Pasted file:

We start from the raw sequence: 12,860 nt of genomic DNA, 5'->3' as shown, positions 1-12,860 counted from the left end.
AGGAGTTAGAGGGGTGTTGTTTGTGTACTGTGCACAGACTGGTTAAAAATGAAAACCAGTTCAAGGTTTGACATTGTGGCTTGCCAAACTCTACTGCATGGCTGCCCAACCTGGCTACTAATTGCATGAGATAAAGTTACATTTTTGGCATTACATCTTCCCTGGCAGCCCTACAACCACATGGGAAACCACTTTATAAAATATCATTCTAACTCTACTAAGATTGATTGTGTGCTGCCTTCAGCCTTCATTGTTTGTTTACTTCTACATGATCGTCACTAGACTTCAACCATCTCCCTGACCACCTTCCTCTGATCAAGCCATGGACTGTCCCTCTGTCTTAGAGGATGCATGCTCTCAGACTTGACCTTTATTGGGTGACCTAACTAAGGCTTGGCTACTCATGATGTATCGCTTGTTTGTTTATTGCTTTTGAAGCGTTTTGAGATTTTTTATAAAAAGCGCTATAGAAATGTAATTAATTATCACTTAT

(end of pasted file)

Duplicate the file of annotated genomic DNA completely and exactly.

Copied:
We start from the raw sequence: 12,860 nt of genomic DNA, 5'->3' as shown, positions 1-12,860 counted from the left end.
AGGAGTTAGAGGGGTGTTGTTTGTGTACTGTGCACAGACTGGTTAAAAATGAAAACCAGTTCAAGGTTTGACATTGTGGCTTGCCAAACTCTACTGCATGGCTGCCCAACCTGGCTACTAATTGCATGAGATAAAGTTACATTTTTGGCATTACATCTTCCCTGGCAGCCCTACAACCACATGGGAAACCACTTTATAAAATATCATTCTAACTCTACTAAGATTGATTGTGTGCTGCCTTCAGCCTTCATTGTTTGTTTACTTCTACATGATCGTCACTAGACTTCAACCATCTCCCTGACCACCTTCCTCTGATCAAGCCATGGACTGTCCCTCTGTCTTAGAGGATGCATGCTCTCAGACTTGACCTTTATTGGGTGACCTAACTAAGGCTTGGCTACTCATGATGTATCGCTTGTTTGTTTATTGCTTTTGAAGCGTTTTGAGATTTTTTATAAAAAGCGCTATAGAAATGTAATTAATTATCACTTAT